Brazilian President Dilma Rousseff on Sunday won a second term as the leader of the world’s fourth largest democracy in the closest presidential elections in this country in more than two decades.
Her triumph came despite a sluggish economy, corruption allegations, discontent over the quality of public services and anger over the government’s handling of two major international sporting events – last summer’s World Cup and the 2016 Summer Olympics.
Still, the victory will place Rousseff’s leftist Workers’ Party in power for 16 consecutive years, an unprecedented stint at the helm of Latin America’s largest economy.
With 98 percent of the vote counted, Rousseff, 66, an economist who became Brazil’s first female president in 2010, had won 51.45 percent. Her opponent, Aecio Neves, a senator and former governor of Minas Gerais state, an important mining center, received 48.55 percent, according to the country’s electoral officials.
Never miss a local story.
Neves conceded shortly after the results. In brief remarks to supporters, he said he had called Rousseff and “wished her success in the conduct of her future government.”
As expected, Rousseff performed best in the country’s northeast, which has had an unprecedented economic boom and seen poverty drop and its middle class expand in the 12 years that Rousseff and her predecessor and mentor, Luiz Inacio Lula da Silva, have been in power.
She also appeared likely to have won Minais Gerais, where Neves had been governor.
Her win was due in large part to the belief among many voters that she remained the better candidate to decrease social and economic inequality in Brazil, which still remains high and is a fundamental issue in a large developing country like Brazil.
“She favors the most needy and vulnerable,” said Rousseff voter Daniel Theodoro, 39, after he voted near Sao Paulo’s Plaza Republica in the run-down old historic center here.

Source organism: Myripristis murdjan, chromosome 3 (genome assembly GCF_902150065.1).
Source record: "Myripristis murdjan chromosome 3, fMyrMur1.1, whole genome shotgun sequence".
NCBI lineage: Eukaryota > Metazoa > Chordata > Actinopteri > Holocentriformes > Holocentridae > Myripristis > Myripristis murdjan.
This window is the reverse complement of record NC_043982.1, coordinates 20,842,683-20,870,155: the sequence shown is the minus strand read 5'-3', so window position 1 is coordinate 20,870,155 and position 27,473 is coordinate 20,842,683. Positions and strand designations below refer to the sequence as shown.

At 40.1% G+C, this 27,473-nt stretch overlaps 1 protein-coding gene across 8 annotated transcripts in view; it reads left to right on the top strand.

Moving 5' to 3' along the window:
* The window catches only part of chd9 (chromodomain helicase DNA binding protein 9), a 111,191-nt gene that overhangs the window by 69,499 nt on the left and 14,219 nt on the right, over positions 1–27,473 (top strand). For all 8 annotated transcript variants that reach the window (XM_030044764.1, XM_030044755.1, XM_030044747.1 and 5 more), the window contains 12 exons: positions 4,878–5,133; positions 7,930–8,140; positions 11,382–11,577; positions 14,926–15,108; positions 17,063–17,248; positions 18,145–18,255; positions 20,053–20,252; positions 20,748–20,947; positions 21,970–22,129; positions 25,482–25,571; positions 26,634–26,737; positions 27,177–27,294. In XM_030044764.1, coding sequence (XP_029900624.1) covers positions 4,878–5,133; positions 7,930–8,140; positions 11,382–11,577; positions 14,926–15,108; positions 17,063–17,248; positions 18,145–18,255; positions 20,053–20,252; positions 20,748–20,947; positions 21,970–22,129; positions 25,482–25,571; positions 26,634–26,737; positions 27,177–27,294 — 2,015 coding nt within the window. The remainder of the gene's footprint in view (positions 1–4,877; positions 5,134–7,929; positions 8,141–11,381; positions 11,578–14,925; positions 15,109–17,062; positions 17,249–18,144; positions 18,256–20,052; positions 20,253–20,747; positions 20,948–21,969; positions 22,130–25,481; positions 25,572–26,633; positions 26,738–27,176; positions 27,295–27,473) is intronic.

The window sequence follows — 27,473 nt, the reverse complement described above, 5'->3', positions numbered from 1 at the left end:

Another Rousseff supporter Gabriela Luz, 29, said she thought Rousseff’s government was more representative of Brazil. “I fear a government of Aecio represents a step backwards, and will be a government for the minority,” she said.
Corruption and the stalled economy remain concerns, said Ms. Luz, who voted at the Colegio Sao Luis in the Bela Vista neighborhood in Sao Paulo. But she said she expected Rousseff to do a better job on those issues in her new term.
Given the narrow margin of victory, Rousseff is likely to have to build bridges to Neves’ Brazilian Social Democratic Party, a centrist party that has long been a bitter rival of the leftist Workers’ Party.
In trying to unseat Rousseff, Neves campaigned on the economy, which contracted in the first two quarters of this year, hurt in part by the decline of global commodity prices and the impact of the slowing of growth in China, a major Brazilian trading partner.
The government’s handling of Petrobras, the state-run oil giant also became a major election issue and was pushed hard by Mr. Neves. In addition to facing more recent corruption allegations, the company’s bottom line has been hit hard going back to 2012 and oil production has sagged, forcing it to import oil.
Rousseff was particularly vulnerable on the Petrobras issues because she had chaired the oil company’s board of directors before becoming president – a position that her supporters widely touted during her first presidential campaign.
Now she’s embroiled in allegations of a kick-back scheme involving the company.
Neves voter Celia Fidol, 47, who also voted at the Colegio Sao Luis, said Rousseff’s handling of Petrobras was the main region she voted for her rival. “The PT just broke Petrobras,” she said, referring to the Workers’ Party by its Portuguese initials.
Her views were also representative of many upper and some middle class Brazilians, particularly in Sao Paulo state, the country’s largest electoral state who have simply tired of Rousseff’s party being in power. “I just want to be free of PT,” she said.
The election campaign had been filled with drama. In August, one of the candidates, Eduardo Campos, died in a plane crash. His running mate, Marina Silva, took his spot on the first-round ballot for the Socialist Party and was expected to challenge Rousseff in the runoff. But she came in third behind Neves in the Oct. 5 balloting.
Silva, who’d served as environment minister under Lula, endorsed Neves as did Campos’ widow, lending credibility to worries among Brazilians who consider themselves leftists or progressives that Rousseff’s Workers’ Party had abandoned them.